Posted on | October 24, 2009 | 1 Comment
By Ilsa Setziol
“WE GET excited after fires,” admits Ileene Anderson, a Los Angeles-based public lands director for the Center for Biological Diversity. “In the chaparral in Southern California, fires burn down all that thick impenetrable shrubbiness. With that over-story cleared out, it allows for terrific blooms of annuals or short-lived perennials that only show up after fires.”
Below the charred skeletons of shrubs, hikers tromping in the Angeles National Forest this spring are likely to encounter a tapestry of wildflowers. That includes bulbs such as the intricately painting mariposa lilies (Calochortus plummerae) and petite wild onions (Allium praecox) and other annuals such the sensational fire and wind poppies (Papaver californicum; Stylomecon heterophylla). The latter resemble the common California poppy (Eschscholzia californica) but they are brick orange with more dramatic centers.
Some of these fire-following species persist as seeds for decades and only break dormancy after fires. Others do grow in fire-free years but are far less common then. Some of these seeds are quite discerning. According to Ronald Quinn and Sterling Keeley, authors of Introduction to California Chaparral (UC Press), “Some species respond only to the chemicals produced when the wood of shrubs is charred, or to the gases given off from combustion….[They] are not fooled by an exceptionally hot summer, manual clearing or human manipulations.”
Among Anderson’s favorite fire-followers are caterpillar phacelia (Phacelia cicutaria)—its pale blue or lavender blossoms sit like heads atop chains of little fruits that create the impression of a caterpillar’s ridged body–and whispering bells (Emmenanthe penduliflora). “When the wind blows them in a mass and the flowers are getting dry, they make a tinkling sound,” she says.
These wildflowers are gorgeous, but ultimately their role is functional. They cover the soil quickly so it doesn’t erode when rain falls. Anderson says the flowers also serve as nurse plants: “They’ll provide a little shade and good wind breaks for perennial species to germinate and grow.” Legumes such as various lupines and lotuses will flourish. Plants in the pea and bean family host bacteria that convert nitrogen gas in the air into a form that other chaparral plants can absorb.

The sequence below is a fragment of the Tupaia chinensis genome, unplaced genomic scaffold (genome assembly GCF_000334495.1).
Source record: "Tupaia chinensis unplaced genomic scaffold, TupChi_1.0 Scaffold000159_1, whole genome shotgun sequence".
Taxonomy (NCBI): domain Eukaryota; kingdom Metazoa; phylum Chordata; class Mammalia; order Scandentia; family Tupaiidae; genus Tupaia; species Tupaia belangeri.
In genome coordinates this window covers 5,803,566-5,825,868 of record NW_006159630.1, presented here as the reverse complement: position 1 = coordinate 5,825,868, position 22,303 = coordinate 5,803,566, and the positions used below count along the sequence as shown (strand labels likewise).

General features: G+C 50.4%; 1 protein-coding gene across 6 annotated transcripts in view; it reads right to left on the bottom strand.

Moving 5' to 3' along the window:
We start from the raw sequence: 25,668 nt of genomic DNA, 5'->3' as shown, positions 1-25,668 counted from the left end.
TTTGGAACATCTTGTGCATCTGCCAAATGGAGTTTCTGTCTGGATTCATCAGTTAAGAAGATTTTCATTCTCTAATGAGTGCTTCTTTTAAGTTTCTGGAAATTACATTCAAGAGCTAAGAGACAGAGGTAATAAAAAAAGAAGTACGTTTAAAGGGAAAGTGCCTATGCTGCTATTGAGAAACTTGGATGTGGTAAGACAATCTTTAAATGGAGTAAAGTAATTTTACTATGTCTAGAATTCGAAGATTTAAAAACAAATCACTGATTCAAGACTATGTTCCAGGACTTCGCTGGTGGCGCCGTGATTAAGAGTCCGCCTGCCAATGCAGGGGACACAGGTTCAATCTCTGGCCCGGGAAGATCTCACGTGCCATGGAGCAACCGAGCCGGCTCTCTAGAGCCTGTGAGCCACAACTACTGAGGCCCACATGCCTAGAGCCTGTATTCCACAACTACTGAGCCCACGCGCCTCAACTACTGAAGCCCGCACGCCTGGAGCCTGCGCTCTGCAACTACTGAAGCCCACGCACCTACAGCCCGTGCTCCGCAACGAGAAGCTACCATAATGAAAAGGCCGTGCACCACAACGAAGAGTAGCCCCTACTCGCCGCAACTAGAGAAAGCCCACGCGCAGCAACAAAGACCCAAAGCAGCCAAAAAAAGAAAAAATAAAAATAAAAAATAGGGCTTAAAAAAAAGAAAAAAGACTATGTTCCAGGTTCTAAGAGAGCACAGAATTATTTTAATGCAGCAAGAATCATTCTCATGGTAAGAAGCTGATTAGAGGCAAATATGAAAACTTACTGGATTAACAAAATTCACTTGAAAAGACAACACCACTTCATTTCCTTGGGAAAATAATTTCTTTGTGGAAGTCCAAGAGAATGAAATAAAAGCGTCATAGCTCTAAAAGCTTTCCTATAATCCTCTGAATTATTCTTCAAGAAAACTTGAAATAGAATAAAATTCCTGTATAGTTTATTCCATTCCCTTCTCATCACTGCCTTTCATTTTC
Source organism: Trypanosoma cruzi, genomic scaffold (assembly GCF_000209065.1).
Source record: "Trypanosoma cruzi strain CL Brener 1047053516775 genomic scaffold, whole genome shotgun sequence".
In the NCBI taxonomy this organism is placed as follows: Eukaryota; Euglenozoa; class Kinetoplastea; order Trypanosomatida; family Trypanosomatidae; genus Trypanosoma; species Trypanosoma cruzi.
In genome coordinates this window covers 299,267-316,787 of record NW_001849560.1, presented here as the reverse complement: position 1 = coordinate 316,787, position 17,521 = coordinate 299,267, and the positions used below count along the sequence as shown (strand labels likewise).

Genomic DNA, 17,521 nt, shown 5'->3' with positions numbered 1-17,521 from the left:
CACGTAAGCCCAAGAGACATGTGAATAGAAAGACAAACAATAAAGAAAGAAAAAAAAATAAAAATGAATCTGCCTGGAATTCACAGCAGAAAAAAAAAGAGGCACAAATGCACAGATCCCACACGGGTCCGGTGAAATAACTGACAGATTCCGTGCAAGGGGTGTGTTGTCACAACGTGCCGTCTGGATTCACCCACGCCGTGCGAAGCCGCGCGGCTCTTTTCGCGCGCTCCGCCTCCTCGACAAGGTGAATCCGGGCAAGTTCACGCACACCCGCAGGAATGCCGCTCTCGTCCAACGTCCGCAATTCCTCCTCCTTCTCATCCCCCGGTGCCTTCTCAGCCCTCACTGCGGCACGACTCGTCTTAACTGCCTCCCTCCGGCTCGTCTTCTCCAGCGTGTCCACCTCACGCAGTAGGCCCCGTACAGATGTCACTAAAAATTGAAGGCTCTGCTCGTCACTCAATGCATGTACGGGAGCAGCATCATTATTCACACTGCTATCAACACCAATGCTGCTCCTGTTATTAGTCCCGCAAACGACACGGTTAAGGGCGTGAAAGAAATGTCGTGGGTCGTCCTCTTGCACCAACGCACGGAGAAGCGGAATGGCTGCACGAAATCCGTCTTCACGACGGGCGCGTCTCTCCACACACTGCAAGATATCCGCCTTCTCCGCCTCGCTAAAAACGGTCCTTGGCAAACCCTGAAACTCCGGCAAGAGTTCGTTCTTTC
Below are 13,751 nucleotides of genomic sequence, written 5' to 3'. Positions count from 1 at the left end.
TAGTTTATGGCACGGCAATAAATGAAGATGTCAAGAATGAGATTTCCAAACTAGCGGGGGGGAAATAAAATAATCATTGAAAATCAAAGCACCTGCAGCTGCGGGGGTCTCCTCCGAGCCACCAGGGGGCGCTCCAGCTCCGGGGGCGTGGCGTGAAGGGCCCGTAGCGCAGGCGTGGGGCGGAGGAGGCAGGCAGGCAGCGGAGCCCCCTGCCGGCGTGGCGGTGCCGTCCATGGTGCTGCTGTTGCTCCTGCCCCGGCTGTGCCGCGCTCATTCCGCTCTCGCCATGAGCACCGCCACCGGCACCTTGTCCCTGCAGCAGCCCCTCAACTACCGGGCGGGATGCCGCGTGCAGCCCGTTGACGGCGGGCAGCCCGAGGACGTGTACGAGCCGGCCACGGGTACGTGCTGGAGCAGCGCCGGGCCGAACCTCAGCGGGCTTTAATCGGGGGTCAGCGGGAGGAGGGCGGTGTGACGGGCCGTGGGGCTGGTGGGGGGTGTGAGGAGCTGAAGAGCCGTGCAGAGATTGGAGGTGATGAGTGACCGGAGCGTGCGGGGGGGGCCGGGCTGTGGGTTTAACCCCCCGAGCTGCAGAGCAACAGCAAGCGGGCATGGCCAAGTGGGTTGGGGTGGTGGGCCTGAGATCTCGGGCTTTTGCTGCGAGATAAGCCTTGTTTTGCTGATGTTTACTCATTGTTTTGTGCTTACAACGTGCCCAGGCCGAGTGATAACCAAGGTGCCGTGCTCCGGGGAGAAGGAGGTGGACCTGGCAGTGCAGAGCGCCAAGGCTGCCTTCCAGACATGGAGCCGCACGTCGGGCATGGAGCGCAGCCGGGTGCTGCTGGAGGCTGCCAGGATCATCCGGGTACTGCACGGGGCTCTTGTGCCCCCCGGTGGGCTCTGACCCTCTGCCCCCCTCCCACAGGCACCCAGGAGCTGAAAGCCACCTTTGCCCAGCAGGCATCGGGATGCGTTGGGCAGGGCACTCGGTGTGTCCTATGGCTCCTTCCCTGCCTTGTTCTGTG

The fire-followers will linger for a couple of years, as many as seven for some. “Then they’ll disappear as we see it,” says Anderson, “They’ll remain as seeds in the upper inch of soils, until the next fire comes through.”
Copyright (c) Ilsa Setziol. All rights reserved.
AUTHOR’S NOTE: Fire is integral to California’s chaparral. However, if under human pressure the landscape reignites more frequently than is natural, it risks permanent destruction. Click the following link to learn more about how people are accelerating fire cycles in Southern California chaparral, in an article featuring Ileene Anderson, ecologist Jon Keeley of the US Geological Survey and The Chaparral Institute’s Rick Halsey. Keeley and Halsey will be speaking at a free public seminar on protecting homes and wilderness in the face of wildfires on November 7, 2009 at 6.30pm at Clark Magnet High School Auditorium, 4747 New York Avenue, La Crescenta. Sponsor: City of Glendale Public Works Department and the Theodore Payne Foundation. To download the brochure, click here.
Click here for the US Forest Service Celebrating Wildflowers page for the Pacific Southwest Region.